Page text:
On my trip to Taiwan, I was adamant I made it a Jay Chou pilgrimage. For those not familiar with this ‘president’, Jay Chou was (and still is) one of the most popular Taiwanese male singers at the turn of the century, but you’ll find him dipping his toes in the movie industry too. He’s also my idol. He opened the first Mr. J’s in 2006, and later opened a second branch in the Taiwan Medical University (click here). I visited the first of his Mr. J’s near Zhongsan station.
First impressions count right? And the door of Mr. J’s was not open, so I was at first horrified to think that the restaurant was closed when I arrived. Fortunately not, and the waitress indicated through the window to push it. Through. And shown to one of the tables nearer the kitchen on the ground floor. With only five tables on the ground floor, and a bar table, I would say it’s quite small, but the restaurant actually has 3 floors.
Mr. J’s feeds amy Jay Chou fan’s hunger. From being handed the specially decorated menu, to the oil paintings on the 2nd and 3rd floor, up to the payment counter over by the exit with all the Jay memorabilia for sale. However, let’s stop there with the Jay overload and bring you back to the food. Is it good? Hell yes.
Orders wise, a Mr. J’s House Special Black tea and a Farfalle al Sugo di Pollo for moi. The tea was similar to your standard lemon tea from Hong Kong, but the tea was really ‘pure’, not the muddy bitter flavour you can sometimes get. Taiwan’s known for their good quality of tea. Refreshing and cold, just how lemon tea should be.
A little while later, my pasta arrived. Under the yellow tinted light, I can give you a wild guess as to say my pasta was a lobster colour, rosy orange. First impressions, sauce looked a bit runny, but generally well presented and steaming away. Pasta was al dente (something that I thought this part of the globe seemed to not understand until I came here). Sauce was gorgeous – consisting of leek, garlic, chilli, onion and tomato, matched with generous amounts of chicken pieces. I actually scooped up a spoonful of the sauce and ate it, not remembering at the time what was in the pasta, but it was so very tasty.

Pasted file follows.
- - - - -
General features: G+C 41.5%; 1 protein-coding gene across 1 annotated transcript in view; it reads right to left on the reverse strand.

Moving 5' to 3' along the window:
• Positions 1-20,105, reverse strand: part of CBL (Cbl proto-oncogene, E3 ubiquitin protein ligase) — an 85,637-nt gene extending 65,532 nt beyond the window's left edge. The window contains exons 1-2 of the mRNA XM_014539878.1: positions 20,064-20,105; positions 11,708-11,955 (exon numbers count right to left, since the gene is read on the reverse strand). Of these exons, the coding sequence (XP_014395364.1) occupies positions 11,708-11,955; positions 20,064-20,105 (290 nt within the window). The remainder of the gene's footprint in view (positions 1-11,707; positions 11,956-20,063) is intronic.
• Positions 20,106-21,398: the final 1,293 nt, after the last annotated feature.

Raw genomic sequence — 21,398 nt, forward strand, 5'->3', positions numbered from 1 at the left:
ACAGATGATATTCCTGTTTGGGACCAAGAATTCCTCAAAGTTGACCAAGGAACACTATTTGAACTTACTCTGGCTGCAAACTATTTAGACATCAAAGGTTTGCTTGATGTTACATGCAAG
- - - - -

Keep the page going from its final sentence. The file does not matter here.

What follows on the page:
So you are thinking that it’s no wonder that I praise this place, because it is my place of pilgrimage (kind of). Maybe that might boost its image in my mind. However a points to note: good italian cuisine is hard to find in Hong Kong (maybe I am looking in the wrong price range), so much that I could guarantee you that I could match or better the standards of some of the restaurants. Food made to order is a rarity, but you find this is exactly how it is done in Mr. J’s, so be prepared to wait for your food. We were able to watch the 3-4 cooks (side note: on the good looking side of the spectrum) in the kitchen prepare our food, as it is on the ground floor viewable to the whole restaurant via a tinted pane of glass.
I really love this place. The staff probably get it all the time, these annoying young girls taking photos of this that and whatever; hogging the menus for taking photos and even more photos, spending hours in the company of oil paintings and the squealing… but they don’t shoo you away. Being in the middle of practically nowhere, this place was made for the fans. And I hope it stays that way
Mr. J’s French-Italian Restaurant
No. 3, Lane 308
Guangfu South Road, Da-an district
Taipei City 106
Alternative review (click here)